Brett Hextall: Like father, like son

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Take a look at the name stitched across his back, and fans see a familiar name that makes them wonder about his bloodlines. Take a look at the competitive style on the ice and he removes all doubt. The NHL may want to brace itself. There’s another Hextall coming down the road—and he’s just like all of the Hextalls that came before him.

Phoenix Coyotes prospect Brett Hextall signed a pro contract this April and will be wreaking havoc all over the Coyotes training camp this week. He spent two seasons with Junior A Penticton before moving on to the University of North Dakota.

“Yeah, [the chippiness] probably my strongest point—at least when I’m playing my most effective,” Hextall explained. “I’m really getting under people’s skin just because I’m a pest. Like a Max Talbot, Matt Cooke, or someone like that. If I can be a relentless guy, [play] in-your-face, winning pucks, and just getting under people’s skin because I’m always around, always there, and always getting a piece of them. That’s definitely when I’m at my best.”

That’s right. A Hextall just said that he’s at his best when he’s playing like Matt Cooke. Not surprisingly, it’s something he’s learned from his family. He’s known from the start what it would take to be a good hockey player.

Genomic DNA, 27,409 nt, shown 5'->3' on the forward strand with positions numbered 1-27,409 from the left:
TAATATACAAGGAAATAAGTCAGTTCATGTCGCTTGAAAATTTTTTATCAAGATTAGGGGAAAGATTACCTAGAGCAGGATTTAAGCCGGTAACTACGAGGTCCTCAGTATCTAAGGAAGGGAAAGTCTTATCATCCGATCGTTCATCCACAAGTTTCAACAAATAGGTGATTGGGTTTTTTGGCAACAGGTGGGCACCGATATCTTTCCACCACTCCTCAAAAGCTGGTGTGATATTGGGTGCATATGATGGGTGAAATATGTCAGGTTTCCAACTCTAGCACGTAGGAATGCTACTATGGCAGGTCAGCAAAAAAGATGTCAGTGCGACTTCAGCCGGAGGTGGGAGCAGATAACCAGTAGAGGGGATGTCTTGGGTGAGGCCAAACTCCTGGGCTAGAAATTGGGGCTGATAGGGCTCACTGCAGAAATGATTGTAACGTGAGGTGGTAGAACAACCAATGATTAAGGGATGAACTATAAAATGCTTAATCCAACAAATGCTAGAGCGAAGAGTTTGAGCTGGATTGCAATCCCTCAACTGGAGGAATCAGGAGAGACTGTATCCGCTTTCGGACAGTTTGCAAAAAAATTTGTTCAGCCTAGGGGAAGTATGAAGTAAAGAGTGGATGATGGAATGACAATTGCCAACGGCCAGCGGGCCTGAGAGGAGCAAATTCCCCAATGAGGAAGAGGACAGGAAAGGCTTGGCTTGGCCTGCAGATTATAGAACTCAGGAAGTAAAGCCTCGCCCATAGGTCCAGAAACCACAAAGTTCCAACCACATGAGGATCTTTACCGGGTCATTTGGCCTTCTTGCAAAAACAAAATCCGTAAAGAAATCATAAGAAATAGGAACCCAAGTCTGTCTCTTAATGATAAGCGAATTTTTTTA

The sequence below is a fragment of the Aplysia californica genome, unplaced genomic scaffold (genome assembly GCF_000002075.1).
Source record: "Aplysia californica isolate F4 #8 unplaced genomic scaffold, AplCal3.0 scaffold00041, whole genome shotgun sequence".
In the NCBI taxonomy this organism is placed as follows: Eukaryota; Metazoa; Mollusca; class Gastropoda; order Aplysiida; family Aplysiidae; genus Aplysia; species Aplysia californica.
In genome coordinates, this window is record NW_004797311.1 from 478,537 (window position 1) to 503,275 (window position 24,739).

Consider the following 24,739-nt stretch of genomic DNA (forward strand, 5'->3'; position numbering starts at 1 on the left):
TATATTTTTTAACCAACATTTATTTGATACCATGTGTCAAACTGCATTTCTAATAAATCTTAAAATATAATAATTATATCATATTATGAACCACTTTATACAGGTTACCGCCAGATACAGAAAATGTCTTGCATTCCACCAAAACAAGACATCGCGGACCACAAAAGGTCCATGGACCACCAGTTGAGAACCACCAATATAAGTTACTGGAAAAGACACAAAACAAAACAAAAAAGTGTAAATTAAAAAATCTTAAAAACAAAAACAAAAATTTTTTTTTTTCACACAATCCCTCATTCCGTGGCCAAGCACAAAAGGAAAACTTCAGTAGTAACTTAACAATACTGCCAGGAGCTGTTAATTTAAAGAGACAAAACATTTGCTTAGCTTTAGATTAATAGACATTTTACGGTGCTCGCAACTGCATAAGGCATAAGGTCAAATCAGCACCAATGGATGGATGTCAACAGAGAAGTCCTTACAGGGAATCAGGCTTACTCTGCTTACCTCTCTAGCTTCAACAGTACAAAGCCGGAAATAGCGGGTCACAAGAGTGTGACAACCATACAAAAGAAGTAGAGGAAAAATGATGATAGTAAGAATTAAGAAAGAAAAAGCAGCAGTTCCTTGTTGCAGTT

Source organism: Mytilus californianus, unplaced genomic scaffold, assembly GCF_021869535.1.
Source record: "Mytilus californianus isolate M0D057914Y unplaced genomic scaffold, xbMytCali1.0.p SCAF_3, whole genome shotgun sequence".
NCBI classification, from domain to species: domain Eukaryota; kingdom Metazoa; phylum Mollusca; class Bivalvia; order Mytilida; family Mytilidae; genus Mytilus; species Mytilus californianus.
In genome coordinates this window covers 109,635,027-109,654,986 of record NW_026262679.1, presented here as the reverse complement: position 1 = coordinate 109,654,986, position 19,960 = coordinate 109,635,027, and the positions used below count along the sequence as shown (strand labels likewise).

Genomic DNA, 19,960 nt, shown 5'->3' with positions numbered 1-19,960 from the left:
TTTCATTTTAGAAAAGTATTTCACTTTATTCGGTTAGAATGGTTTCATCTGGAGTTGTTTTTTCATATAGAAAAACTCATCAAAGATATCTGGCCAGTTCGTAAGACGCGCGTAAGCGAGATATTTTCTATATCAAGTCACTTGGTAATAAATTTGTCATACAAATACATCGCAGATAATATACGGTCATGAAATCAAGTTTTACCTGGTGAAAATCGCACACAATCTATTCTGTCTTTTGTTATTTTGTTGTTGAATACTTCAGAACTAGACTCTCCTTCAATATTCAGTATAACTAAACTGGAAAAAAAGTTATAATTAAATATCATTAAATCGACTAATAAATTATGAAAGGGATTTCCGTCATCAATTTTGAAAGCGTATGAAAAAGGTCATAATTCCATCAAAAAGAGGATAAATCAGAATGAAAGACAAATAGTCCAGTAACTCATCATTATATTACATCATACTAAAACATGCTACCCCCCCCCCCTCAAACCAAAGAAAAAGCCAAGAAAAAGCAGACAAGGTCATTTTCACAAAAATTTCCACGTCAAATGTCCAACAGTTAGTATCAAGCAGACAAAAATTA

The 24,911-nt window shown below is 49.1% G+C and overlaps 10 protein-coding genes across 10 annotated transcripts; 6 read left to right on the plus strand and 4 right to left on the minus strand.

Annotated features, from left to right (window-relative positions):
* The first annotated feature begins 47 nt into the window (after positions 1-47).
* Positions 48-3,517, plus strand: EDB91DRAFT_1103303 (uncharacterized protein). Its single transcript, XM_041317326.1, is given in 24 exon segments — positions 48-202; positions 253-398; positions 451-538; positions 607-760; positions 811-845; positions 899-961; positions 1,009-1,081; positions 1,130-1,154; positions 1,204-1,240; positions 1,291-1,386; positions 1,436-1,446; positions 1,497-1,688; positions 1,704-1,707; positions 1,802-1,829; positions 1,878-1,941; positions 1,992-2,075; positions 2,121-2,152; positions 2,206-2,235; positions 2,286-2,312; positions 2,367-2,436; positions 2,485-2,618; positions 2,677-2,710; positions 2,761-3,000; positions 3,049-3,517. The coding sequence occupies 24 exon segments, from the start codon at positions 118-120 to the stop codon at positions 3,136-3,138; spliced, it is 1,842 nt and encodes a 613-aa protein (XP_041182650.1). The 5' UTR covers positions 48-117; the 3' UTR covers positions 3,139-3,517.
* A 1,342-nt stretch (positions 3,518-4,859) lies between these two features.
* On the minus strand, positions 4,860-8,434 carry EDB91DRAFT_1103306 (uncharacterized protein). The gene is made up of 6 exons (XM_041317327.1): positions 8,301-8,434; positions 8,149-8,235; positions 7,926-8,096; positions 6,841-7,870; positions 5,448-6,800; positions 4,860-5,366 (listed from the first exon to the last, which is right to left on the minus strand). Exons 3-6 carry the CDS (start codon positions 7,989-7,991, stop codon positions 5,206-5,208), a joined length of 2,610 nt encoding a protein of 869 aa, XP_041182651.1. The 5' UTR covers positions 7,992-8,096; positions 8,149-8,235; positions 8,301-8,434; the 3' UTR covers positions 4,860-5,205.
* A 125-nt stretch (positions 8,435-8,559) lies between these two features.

“I got that ‘mentality’ from my Grandpa and my Dad and hearing their stories,” the 5’10” forward shared. “You play the game hard with everything you’ve got. That’s the only way I’ve ever known. I’m definitely not going to ‘wow’ anyone with my skill, but if I can play a really hard, up-and-down game, that’s when I’m at my best.”

He’s right—when he’s playing with an edge, he’s an unmistakable force on the ice. But he’s selling himself short when he says he won’t “wow” anyone out on the ice. He’s an incredibly fast skater with above average hands that are good for more than just fighting. He racked up 72 points in his final season with Penticton in “one of the best years of his life,” and then managed double-digit goals in each of his three seasons with the University of North Dakota.